Becoming Someone: Teaser

As well as on our own blogs, Anne and I have kept in touch at the Carrot Ranch where we participate in the weekly flash fiction challenges set by Charli Mills. Anne was also kind enough to support me in judging the recent fractured fairy tale contest held as part of the Carrot Ranch Flash  Fiction Rodeo. (Note: The results of that contest will be published at the Carrot Ranch on 7 December.)

Knowing how much I enjoy fractured fairy tales, Anne has kindly allowed me to share an extract from her fractured fairy tale Reflecting Queenie which features in her anthology Becoming Someone. I wonder if you’ll be able to recognise which fairy tale Anne has fractured. If not, then you might just have to read the whole story in her book.😊

Reflecting Queenie teaser for Becoming Someone by Anne Goodwin

Reflecting Queenie

Queenie would not have wanted me there, but she could hardly expect Dad to attend her trial alone. So I sat beside him in the public gallery as he held himself as still as his Parkinson’s would permit, while the prosecution ripped her personality apart. It was a straightforward case of jealousy, they said, and only Queenie seemed surprised when the jury returned a guilty verdict.

Up until that point, she’d kept herself aloof, not quite focused on anyone, or anything. Now she raised her head towards the gallery and found me. Her fear and confusion beat against my skin, fighting to penetrate my mind. I stayed firm and let it all bounce back to her, as if I were a bat, and she the ball.

I was not quite three when my mother decided I had special powers. As she told me later, it was the only explanation for the way I seemed to anticipate her every move. She’d be thinking about making an apple pie and before she’d opened her mouth I’d be wrestling the baking bowl out of the cupboard. She’d be wondering how her Gran was getting on and, before she knew it, I’d be pushing a pad of Basildon Bond into her hand.

“How did you know?” she’d ask again and again and, since I hadn’t the words to tell her, she concluded I was telepathic.

I was four when my baby brother fractured our blissful duet. It didn’t matter then if she was thinking about baking or writing a letter, his slightest whimper drew her to him. “What is it?” she crooned. “Are you hungry? Do you want your nappy changing?”

Her sing-song voice embarrassed me. She sounded wrong in the head. As if she were unable to distinguish between a scream of hunger and a summons to clean him up.

Weeks passed before I realised she genuinely couldn’t tell the difference. That her ears received each cry in my brother’s repertoire in an identical way. I realised that if I didn’t call out “He’s hungry” or “He’s lonely” the moment the baby started to grizzle, we’d never have baked any pies or written any letters again.

My mother would look at me in wonder as the baby latched on to her nipple or gurgled in her arms. “How did you know?”

Without a spell at nursery to acclimatise me to other children, school entered my life with a bang. If I’d thought my baby brother was noisy, it was nothing compared to the playground racket. At first I kept to the edge, intimidated by the terrible uniformity of the other children. I leant against the fence and watched, while I worked out how to survive the confusion, how to remember which blonde-haired blue-eyed little girl was Judith and which was Mandy. Which of my classmates liked Smarties and which preferred Fruit Pastilles. Who walked to school and who travelled by bus.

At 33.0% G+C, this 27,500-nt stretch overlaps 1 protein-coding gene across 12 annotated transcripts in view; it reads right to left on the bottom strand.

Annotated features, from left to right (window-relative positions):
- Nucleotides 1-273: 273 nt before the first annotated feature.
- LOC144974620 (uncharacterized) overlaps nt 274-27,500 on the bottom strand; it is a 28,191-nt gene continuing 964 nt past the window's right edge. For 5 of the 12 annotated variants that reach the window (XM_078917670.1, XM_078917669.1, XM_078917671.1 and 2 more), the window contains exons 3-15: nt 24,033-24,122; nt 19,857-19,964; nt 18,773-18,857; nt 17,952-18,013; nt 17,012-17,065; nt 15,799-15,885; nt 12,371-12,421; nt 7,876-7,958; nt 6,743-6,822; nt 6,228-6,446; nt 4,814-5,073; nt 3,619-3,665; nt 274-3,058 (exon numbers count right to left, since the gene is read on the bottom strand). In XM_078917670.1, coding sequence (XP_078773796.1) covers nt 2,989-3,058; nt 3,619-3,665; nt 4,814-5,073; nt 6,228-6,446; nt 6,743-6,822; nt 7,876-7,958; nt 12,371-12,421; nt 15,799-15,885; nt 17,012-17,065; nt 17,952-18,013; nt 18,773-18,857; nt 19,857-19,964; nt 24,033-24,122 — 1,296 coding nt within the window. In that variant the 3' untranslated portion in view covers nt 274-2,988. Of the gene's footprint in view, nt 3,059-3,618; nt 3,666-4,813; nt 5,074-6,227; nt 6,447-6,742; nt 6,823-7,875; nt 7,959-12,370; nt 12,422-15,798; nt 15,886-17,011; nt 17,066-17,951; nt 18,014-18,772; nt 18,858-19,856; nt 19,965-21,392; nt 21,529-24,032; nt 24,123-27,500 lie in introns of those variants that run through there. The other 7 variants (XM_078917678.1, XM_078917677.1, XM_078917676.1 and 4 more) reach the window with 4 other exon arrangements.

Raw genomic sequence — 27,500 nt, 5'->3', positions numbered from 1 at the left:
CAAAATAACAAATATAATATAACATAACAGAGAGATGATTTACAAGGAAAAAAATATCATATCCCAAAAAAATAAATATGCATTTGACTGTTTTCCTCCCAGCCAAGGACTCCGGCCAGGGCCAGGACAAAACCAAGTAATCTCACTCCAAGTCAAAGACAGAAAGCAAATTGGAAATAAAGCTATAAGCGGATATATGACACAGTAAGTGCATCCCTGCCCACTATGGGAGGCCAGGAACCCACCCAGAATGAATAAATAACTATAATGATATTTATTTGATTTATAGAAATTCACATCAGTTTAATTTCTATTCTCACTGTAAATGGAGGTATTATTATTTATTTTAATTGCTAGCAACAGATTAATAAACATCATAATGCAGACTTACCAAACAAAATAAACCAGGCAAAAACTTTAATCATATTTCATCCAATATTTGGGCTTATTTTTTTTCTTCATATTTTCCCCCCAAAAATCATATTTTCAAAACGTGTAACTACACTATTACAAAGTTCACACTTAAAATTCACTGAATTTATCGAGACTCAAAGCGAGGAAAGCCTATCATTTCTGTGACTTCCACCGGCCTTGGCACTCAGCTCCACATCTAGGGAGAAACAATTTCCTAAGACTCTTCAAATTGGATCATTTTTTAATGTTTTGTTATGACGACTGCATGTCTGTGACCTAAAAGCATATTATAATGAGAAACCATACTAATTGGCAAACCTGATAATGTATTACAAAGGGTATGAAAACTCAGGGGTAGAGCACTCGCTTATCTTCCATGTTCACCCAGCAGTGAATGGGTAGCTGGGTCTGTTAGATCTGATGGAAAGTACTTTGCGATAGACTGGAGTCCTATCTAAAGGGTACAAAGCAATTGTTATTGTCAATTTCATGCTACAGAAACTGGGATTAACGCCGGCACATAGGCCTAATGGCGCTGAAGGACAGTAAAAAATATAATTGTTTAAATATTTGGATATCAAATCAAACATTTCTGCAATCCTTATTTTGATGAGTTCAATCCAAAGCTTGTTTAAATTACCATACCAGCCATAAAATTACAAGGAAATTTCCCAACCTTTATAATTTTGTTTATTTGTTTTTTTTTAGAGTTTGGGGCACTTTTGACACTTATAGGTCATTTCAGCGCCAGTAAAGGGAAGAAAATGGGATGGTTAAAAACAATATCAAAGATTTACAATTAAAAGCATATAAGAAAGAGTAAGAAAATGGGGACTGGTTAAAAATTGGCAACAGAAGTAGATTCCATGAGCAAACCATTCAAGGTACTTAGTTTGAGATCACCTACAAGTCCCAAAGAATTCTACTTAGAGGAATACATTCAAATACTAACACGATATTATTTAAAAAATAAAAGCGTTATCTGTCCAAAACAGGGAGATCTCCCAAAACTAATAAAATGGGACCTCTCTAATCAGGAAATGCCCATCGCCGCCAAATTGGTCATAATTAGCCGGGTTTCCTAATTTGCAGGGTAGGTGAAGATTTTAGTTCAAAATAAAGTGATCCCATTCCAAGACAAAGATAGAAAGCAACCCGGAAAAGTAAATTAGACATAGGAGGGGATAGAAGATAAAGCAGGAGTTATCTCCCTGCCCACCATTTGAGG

When the first of the children jabbed me on the chest, I was prepared. “What’s my name?” she demanded.

I told her.

She giggled. “How did you know?”

Another sauntered up. “When’s my birthday?”

Again, I told her.

“How did you know?”

After that, I was never alone in the playground. The other children could always find a use for my attentiveness. I’d skip along with a gaggle of girls hanging onto my arms. In the early years I suppose it made them feel secure that someone could tell them who they were. Later, their requirements became more sophisticated. Will I get to star in the Nativity play? Does Pamela really like me or is she pretending so she can play on my bike? I answered as best I could. I took their questions inside me and reported what I felt. You’re not right for Mary but you’ll make a great shepherd. Yes, Pamela likes you but she likes your new bike even more.

Although in demand, I never took my position for granted. There was always the chance that one day I’d say something inconvenient and be pushed back against the fence. When the teacher wrote on my report, Myra is a popular girl, I knew it was provisional. I knew deep down I was no different from the kids who were left to themselves because, when people looked at them, they didn’t like what they saw. So I made sure that when my classmates looked at me all they could see was themselves.

When my report described me as good at art, I knew I’d convinced even the grownups there was no more to me than their own reflection. True, my sketches of my friends were well observed. But when I drew myself I could only manage a black outline, an empty space within.

Becoming Someone Facebook launch

*I was one of ten. When my mother wanted me to do something for her, she would often rattle off half a dozen names before she could think of mine. In fact, she couldn’t always bring my name to mind and would sometimes say, “Well, you know who you are.” It has been a long-standing family joke. But, I’m not sure if she was right. I’m not sure if I know who I am, or whether I just know who I am becoming; hopefully becoming someone who is better each day than the one before. I just know I am going to love Anne’s stories, won’t you?

Thank you blog post

Thank you for reading. I appreciate your feedback. Please share your thoughts.

Christmas classroom activities that focus on learning